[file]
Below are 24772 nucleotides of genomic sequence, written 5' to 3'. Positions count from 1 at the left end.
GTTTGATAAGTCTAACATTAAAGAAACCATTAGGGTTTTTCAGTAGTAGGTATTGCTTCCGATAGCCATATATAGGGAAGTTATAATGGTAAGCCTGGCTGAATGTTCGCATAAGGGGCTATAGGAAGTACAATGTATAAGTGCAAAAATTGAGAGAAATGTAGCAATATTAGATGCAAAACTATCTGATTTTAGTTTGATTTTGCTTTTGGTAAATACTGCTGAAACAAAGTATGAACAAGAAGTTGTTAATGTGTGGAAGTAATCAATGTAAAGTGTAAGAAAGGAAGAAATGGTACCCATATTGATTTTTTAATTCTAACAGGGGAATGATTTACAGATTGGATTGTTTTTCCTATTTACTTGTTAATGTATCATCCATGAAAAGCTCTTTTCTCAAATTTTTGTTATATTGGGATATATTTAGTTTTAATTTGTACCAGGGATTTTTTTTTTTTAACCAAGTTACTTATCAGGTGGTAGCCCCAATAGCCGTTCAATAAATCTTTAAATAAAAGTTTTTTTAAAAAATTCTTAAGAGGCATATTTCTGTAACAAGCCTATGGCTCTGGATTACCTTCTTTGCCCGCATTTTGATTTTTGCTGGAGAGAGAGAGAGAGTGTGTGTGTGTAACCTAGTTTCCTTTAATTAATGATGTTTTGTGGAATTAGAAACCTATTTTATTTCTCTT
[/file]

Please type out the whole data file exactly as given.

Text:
Below are 24772 nucleotides of genomic sequence, written 5' to 3'. Positions count from 1 at the left end.
GTTTGATAAGTCTAACATTAAAGAAACCATTAGGGTTTTTCAGTAGTAGGTATTGCTTCCGATAGCCATATATAGGGAAGTTATAATGGTAAGCCTGGCTGAATGTTCGCATAAGGGGCTATAGGAAGTACAATGTATAAGTGCAAAAATTGAGAGAAATGTAGCAATATTAGATGCAAAACTATCTGATTTTAGTTTGATTTTGCTTTTGGTAAATACTGCTGAAACAAAGTATGAACAAGAAGTTGTTAATGTGTGGAAGTAATCAATGTAAAGTGTAAGAAAGGAAGAAATGGTACCCATATTGATTTTTTAATTCTAACAGGGGAATGATTTACAGATTGGATTGTTTTTCCTATTTACTTGTTAATGTATCATCCATGAAAAGCTCTTTTCTCAAATTTTTGTTATATTGGGATATATTTAGTTTTAATTTGTACCAGGGATTTTTTTTTTTTAACCAAGTTACTTATCAGGTGGTAGCCCCAATAGCCGTTCAATAAATCTTTAAATAAAAGTTTTTTTAAAAAATTCTTAAGAGGCATATTTCTGTAACAAGCCTATGGCTCTGGATTACCTTCTTTGCCCGCATTTTGATTTTTGCTGGAGAGAGAGAGAGAGTGTGTGTGTGTAACCTAGTTTCCTTTAATTAATGATGTTTTGTGGAATTAGAAACCTATTTTATTTCTCTT